Those revelations prompted a renewed debate in the United States about the proper balance between civil liberties and keeping the country safe from terrorists. President Barack Obama said he welcomed the debate and called it "healthy for our democracy" but meanwhile criticized the leaks; the Justice Department charged Snowden under the federal Espionage Act.
Thursday's reports described how some of the NSA's "most intensive efforts" focused on Secure Sockets Layer, a type of encryption widely used on the Web by online retailers and corporate networks to secure their Internet traffic. One document said GCHQ had been trying for years to exploit traffic from popular companies like Google, Yahoo, Microsoft and Facebook.
GCHQ, they said, developed "new access opportunities" into Google's computers by 2012 but said the newly released documents didn't elaborate on how extensive the project was or what kind of data it could access.
Even though the latest document disclosures suggest the NSA is able to compromise many encryption programs, Snowden himself touted using encryption software when he first surfaced with his media revelations in June.
During a Web chat organized by the Guardian on June 17, Snowden told one questioner that "encryption works." Snowden said that "properly implemented strong crypto systems" were reliable, but he then alluded to the NSA's capability to crack tough encryption systems. "Unfortunately, endpoint security is so terrifically weak that NSA can frequently find ways around it," Snowden said.
It was unclear if Snowden drew a distinction between everyday encryption used on the Internet — the kind described in Thursday's reports — versus more-secure encryption algorithms used to store data on hard drives and often requires more processing power to break or decode. Snowden used an encrypted email account from a now-closed private email company, Lavabit, when he sent out invitations to a mid-July meeting at Moscow's Sheremetyevo International Airport.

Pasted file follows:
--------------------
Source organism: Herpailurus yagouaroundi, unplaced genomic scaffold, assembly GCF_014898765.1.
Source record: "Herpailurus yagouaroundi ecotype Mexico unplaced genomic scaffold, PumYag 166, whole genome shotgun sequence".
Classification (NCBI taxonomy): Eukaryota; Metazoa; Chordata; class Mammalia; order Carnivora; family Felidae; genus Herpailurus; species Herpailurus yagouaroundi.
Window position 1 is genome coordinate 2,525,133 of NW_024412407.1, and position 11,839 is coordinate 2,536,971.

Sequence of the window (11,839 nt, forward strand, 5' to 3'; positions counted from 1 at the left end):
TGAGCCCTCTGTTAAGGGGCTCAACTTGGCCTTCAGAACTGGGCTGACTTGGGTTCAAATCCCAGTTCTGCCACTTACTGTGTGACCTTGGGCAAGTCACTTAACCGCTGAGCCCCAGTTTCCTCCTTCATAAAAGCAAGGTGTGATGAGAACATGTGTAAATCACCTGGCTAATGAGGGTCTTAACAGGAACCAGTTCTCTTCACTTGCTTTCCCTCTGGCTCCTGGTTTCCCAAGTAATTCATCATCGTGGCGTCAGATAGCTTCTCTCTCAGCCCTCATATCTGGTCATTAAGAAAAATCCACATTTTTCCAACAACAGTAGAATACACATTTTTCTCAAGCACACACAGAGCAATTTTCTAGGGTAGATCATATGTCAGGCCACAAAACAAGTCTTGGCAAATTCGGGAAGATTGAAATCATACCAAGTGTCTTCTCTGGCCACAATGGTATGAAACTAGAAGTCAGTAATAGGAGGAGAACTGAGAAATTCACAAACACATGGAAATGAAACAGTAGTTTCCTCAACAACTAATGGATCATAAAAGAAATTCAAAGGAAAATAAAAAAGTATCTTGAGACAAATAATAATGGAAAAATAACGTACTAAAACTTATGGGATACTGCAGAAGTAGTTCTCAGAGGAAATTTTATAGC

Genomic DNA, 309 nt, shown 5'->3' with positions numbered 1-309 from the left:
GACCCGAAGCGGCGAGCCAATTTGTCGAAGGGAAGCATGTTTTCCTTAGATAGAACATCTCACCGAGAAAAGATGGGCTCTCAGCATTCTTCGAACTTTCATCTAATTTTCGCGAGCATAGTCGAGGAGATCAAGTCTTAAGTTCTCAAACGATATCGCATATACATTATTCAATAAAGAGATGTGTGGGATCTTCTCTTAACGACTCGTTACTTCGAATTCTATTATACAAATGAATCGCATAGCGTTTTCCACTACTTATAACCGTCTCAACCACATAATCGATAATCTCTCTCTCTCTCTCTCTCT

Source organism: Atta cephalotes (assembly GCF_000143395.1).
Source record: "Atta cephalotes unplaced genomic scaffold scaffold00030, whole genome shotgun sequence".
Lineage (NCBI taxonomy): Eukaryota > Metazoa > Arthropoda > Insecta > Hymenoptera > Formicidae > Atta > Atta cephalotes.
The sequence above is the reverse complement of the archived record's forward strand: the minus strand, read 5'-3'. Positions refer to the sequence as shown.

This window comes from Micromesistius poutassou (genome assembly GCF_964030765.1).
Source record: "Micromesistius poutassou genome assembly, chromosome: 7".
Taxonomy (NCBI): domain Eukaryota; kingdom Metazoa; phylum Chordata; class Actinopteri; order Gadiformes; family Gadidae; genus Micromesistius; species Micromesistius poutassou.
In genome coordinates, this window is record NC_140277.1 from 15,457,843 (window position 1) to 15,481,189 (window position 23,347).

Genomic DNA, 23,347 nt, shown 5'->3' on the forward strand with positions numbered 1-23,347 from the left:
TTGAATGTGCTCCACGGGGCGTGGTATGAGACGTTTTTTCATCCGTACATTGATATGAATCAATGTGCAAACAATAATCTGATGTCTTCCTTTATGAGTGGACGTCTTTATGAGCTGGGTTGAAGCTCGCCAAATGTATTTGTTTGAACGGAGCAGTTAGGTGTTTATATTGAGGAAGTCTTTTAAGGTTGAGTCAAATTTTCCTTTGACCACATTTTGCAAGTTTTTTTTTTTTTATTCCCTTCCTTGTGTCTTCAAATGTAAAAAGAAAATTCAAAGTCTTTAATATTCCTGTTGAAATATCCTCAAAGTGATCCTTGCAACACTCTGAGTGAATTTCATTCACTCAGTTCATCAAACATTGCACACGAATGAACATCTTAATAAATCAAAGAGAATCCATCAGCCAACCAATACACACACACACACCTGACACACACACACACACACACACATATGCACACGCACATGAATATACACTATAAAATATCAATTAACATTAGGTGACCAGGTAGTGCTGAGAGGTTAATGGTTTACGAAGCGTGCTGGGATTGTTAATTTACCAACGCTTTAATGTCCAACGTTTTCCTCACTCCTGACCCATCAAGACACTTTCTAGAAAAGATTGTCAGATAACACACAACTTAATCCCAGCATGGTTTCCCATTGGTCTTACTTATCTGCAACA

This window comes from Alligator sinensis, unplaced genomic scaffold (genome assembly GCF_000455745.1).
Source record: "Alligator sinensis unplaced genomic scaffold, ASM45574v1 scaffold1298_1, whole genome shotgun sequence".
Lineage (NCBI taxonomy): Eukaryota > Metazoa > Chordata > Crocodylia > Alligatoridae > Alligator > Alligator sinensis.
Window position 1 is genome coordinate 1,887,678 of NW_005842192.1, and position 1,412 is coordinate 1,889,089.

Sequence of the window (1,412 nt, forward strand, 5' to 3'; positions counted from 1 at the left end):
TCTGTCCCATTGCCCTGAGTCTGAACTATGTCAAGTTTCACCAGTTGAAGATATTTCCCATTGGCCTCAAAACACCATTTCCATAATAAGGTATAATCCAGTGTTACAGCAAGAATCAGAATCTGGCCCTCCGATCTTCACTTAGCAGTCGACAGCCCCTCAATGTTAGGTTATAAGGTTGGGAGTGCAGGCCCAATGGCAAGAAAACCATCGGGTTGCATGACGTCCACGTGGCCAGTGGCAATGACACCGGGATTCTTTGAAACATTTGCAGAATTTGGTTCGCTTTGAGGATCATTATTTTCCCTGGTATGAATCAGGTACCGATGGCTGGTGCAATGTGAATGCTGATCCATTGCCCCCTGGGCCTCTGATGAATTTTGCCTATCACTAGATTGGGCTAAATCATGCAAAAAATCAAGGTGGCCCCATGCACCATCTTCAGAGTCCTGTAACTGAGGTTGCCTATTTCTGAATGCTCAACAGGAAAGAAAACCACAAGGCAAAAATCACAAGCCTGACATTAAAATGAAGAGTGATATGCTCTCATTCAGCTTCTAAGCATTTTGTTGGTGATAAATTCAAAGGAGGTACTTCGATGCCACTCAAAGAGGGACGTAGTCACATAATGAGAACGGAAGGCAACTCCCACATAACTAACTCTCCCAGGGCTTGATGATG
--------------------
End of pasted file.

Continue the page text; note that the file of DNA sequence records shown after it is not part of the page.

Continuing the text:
The operator of Lavabit LLC, Ladar Levison, suspended operations of the encrypted mail service in August, citing a pending "fight in the 4th (U.S.) Circuit Court of Appeals." Levison did not explain the pressures that forced him to shut the firm down but added that "a favorable decision would allow me to resurrect Lavabit as an American company."
The government asked the news organizations not to publish their stories, saying foreign enemies would switch to new forms of communication and make it harder for the NSA to break. The organizations removed some specific details but still published the story, they said, because of the "value of a public debate regarding government actions that weaken the most powerful tools for protecting the privacy of Americans and others."
Such tensions between government officials and journalists, while not new, have become more apparent since Snowden's leaks. Last month, Guardian editor Alan Rusbridger said that British government officials came by his newspaper's London offices to destroy hard drives containing leaked information. "You've had your debate," one UK official told him. "There's no need to write any more."
The Associated Press contributed to this report.